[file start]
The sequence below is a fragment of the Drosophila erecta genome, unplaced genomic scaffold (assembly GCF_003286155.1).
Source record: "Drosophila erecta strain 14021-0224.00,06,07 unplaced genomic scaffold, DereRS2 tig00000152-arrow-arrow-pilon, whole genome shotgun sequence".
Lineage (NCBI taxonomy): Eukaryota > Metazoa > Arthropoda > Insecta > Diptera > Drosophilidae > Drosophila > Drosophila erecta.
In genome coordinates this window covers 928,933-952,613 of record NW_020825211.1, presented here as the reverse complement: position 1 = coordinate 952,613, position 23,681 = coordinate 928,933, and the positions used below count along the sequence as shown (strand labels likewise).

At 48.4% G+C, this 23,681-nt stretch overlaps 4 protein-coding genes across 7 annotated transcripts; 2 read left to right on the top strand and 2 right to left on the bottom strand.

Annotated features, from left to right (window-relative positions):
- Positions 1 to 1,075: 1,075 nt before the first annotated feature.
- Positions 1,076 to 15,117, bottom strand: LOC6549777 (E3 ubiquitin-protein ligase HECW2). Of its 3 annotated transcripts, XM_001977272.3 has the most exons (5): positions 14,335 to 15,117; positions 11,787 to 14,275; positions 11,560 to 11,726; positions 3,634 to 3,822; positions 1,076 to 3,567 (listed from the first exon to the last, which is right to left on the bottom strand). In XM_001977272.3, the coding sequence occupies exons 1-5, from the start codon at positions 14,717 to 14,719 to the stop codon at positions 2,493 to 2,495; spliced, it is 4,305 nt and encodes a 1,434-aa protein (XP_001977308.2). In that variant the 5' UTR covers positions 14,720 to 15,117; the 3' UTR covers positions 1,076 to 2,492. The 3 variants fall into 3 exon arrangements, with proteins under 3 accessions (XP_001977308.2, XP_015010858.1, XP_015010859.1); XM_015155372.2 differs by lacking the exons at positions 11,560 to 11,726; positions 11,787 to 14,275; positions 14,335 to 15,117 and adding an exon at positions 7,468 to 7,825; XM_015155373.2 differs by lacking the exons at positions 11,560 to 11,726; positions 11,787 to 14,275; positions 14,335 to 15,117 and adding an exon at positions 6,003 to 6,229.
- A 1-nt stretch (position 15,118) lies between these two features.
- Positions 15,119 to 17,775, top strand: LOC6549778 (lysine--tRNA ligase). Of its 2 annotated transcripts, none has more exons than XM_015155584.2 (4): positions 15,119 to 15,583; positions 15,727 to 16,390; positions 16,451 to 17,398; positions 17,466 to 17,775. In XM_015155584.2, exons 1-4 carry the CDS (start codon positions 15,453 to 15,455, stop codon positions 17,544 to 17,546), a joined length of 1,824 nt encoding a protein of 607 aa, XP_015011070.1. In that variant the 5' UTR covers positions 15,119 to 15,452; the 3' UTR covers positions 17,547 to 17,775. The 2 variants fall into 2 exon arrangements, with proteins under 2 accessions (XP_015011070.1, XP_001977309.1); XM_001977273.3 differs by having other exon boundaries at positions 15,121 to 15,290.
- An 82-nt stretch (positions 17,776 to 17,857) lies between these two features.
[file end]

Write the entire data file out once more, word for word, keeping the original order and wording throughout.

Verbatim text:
The sequence below is a fragment of the Drosophila erecta genome, unplaced genomic scaffold (assembly GCF_003286155.1).
Source record: "Drosophila erecta strain 14021-0224.00,06,07 unplaced genomic scaffold, DereRS2 tig00000152-arrow-arrow-pilon, whole genome shotgun sequence".
Lineage (NCBI taxonomy): Eukaryota > Metazoa > Arthropoda > Insecta > Diptera > Drosophilidae > Drosophila > Drosophila erecta.
In genome coordinates this window covers 928,933-952,613 of record NW_020825211.1, presented here as the reverse complement: position 1 = coordinate 952,613, position 23,681 = coordinate 928,933, and the positions used below count along the sequence as shown (strand labels likewise).

At 48.4% G+C, this 23,681-nt stretch overlaps 4 protein-coding genes across 7 annotated transcripts; 2 read left to right on the top strand and 2 right to left on the bottom strand.

Annotated features, from left to right (window-relative positions):
- Positions 1 to 1,075: 1,075 nt before the first annotated feature.
- Positions 1,076 to 15,117, bottom strand: LOC6549777 (E3 ubiquitin-protein ligase HECW2). Of its 3 annotated transcripts, XM_001977272.3 has the most exons (5): positions 14,335 to 15,117; positions 11,787 to 14,275; positions 11,560 to 11,726; positions 3,634 to 3,822; positions 1,076 to 3,567 (listed from the first exon to the last, which is right to left on the bottom strand). In XM_001977272.3, the coding sequence occupies exons 1-5, from the start codon at positions 14,717 to 14,719 to the stop codon at positions 2,493 to 2,495; spliced, it is 4,305 nt and encodes a 1,434-aa protein (XP_001977308.2). In that variant the 5' UTR covers positions 14,720 to 15,117; the 3' UTR covers positions 1,076 to 2,492. The 3 variants fall into 3 exon arrangements, with proteins under 3 accessions (XP_001977308.2, XP_015010858.1, XP_015010859.1); XM_015155372.2 differs by lacking the exons at positions 11,560 to 11,726; positions 11,787 to 14,275; positions 14,335 to 15,117 and adding an exon at positions 7,468 to 7,825; XM_015155373.2 differs by lacking the exons at positions 11,560 to 11,726; positions 11,787 to 14,275; positions 14,335 to 15,117 and adding an exon at positions 6,003 to 6,229.
- A 1-nt stretch (position 15,118) lies between these two features.
- Positions 15,119 to 17,775, top strand: LOC6549778 (lysine--tRNA ligase). Of its 2 annotated transcripts, none has more exons than XM_015155584.2 (4): positions 15,119 to 15,583; positions 15,727 to 16,390; positions 16,451 to 17,398; positions 17,466 to 17,775. In XM_015155584.2, exons 1-4 carry the CDS (start codon positions 15,453 to 15,455, stop codon positions 17,544 to 17,546), a joined length of 1,824 nt encoding a protein of 607 aa, XP_015011070.1. In that variant the 5' UTR covers positions 15,119 to 15,452; the 3' UTR covers positions 17,547 to 17,775. The 2 variants fall into 2 exon arrangements, with proteins under 2 accessions (XP_015011070.1, XP_001977309.1); XM_001977273.3 differs by having other exon boundaries at positions 15,121 to 15,290.
- An 82-nt stretch (positions 17,776 to 17,857) lies between these two features.